Whiplash is a widespread term used to describe a number of injuries caused when the neck is suddenly and quickly forced to move back and then forth, or forward then back, or even from side to side. Such movement is often the result of a traffic collision, or following a blow to the head or fall during a contact sport.
The bones of the human spine serve to protect the fragile spinal cord which is located within. Of the 33 vertebrae of the human spine, whiplash affects the seven cervical vertebrae found at the top. Vertebrae are connected to one another by bands of fibrous connective tissue called ligaments. They are also connected to the surrounding muscles by tendons. In the event of an incident, damage can be done to both of these tissues in the vicinity of the neck.
During an incident where a vehicle has struck the victim from behind, the head will be forced very quickly back and then forwards, but likewise if the sudden neck movement is due to very abrupt deceleration, the head will instead be jerked in the other direction – ie first forward and then back. Both types can result in whiplash injuries ranging from neck stiffness and loss of movement to back and shoulder pain, headaches and even numbness that can radiate down the shoulders, arms and hands.
It should be noted that although whiplash is considered a fairly minor injury, any head or neck trauma should be checked out by a medical professional. However, most muscle and tissue injuries do not show up on X-rays, so sometimes it can be difficult to diagnose.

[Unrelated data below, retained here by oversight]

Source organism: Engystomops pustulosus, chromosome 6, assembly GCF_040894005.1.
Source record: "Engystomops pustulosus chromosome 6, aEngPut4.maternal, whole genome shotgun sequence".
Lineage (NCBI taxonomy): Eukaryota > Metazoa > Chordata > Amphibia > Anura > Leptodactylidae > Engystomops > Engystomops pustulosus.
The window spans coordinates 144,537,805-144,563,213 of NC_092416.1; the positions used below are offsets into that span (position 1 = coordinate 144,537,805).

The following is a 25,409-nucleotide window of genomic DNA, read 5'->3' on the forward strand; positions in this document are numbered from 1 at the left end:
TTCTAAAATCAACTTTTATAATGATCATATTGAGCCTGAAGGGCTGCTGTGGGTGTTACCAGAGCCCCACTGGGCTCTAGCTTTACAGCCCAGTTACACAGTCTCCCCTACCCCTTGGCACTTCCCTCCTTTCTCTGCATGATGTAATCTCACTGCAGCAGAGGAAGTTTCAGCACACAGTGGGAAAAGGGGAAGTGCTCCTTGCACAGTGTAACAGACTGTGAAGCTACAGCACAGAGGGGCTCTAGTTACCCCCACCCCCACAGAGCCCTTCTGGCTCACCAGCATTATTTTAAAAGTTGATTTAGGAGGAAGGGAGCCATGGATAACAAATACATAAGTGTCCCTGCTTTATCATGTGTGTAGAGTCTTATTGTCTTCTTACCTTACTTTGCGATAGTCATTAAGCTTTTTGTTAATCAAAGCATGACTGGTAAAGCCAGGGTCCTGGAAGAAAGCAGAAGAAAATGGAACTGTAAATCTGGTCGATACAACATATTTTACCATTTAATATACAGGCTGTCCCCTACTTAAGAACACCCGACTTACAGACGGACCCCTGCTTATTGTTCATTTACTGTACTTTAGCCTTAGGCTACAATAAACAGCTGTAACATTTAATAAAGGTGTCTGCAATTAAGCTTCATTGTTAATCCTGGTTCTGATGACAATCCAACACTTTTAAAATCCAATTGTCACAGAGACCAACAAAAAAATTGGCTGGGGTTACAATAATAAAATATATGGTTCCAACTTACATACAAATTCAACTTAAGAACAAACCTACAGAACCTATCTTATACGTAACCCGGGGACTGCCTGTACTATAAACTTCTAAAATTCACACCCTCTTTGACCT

Tendons vs ligaments
While both tendons and ligaments are made of collagen cells, that’s where the similarity ends. Ligaments are the tough connective tissues that link bone to bone by a joint and provide shock absorbency. They are strong and flexible bands of tissue but cannot be stretched. An overstretched ligament results in a sprain as experienced during whiplash.
A damaged ligament can often be surgically reattached to a joint bone, with mobility returning relatively quickly. A tendon, however, is part of the neuromuscular system and so electrical signals must be able to pass across the tendon to reach a muscle in order for it to react. Treatment typically involves a rest period, with a support, and then a gradual return to exercise. Read Common treatment for whiplash injuries